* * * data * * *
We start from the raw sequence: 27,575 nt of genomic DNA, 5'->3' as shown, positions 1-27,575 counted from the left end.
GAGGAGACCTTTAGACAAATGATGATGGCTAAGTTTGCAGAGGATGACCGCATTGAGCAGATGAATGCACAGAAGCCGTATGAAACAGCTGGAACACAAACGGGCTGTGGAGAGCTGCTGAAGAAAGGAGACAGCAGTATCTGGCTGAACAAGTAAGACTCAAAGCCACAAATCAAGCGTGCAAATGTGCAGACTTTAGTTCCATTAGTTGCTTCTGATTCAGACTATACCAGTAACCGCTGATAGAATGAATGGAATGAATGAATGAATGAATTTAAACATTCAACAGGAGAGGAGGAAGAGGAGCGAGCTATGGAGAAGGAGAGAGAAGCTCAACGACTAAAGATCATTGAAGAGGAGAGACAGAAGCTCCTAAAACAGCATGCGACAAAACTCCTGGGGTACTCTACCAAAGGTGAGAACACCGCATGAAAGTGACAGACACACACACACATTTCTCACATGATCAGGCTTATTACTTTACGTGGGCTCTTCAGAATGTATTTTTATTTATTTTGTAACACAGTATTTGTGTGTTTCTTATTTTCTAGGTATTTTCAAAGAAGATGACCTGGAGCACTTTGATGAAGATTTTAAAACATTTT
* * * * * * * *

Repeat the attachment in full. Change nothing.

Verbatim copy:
We start from the raw sequence: 27,575 nt of genomic DNA, 5'->3' as shown, positions 1-27,575 counted from the left end.
GAGGAGACCTTTAGACAAATGATGATGGCTAAGTTTGCAGAGGATGACCGCATTGAGCAGATGAATGCACAGAAGCCGTATGAAACAGCTGGAACACAAACGGGCTGTGGAGAGCTGCTGAAGAAAGGAGACAGCAGTATCTGGCTGAACAAGTAAGACTCAAAGCCACAAATCAAGCGTGCAAATGTGCAGACTTTAGTTCCATTAGTTGCTTCTGATTCAGACTATACCAGTAACCGCTGATAGAATGAATGGAATGAATGAATGAATGAATTTAAACATTCAACAGGAGAGGAGGAAGAGGAGCGAGCTATGGAGAAGGAGAGAGAAGCTCAACGACTAAAGATCATTGAAGAGGAGAGACAGAAGCTCCTAAAACAGCATGCGACAAAACTCCTGGGGTACTCTACCAAAGGTGAGAACACCGCATGAAAGTGACAGACACACACACACATTTCTCACATGATCAGGCTTATTACTTTACGTGGGCTCTTCAGAATGTATTTTTATTTATTTTGTAACACAGTATTTGTGTGTTTCTTATTTTCTAGGTATTTTCAAAGAAGATGACCTGGAGCACTTTGATGAAGATTTTAAAACATTTT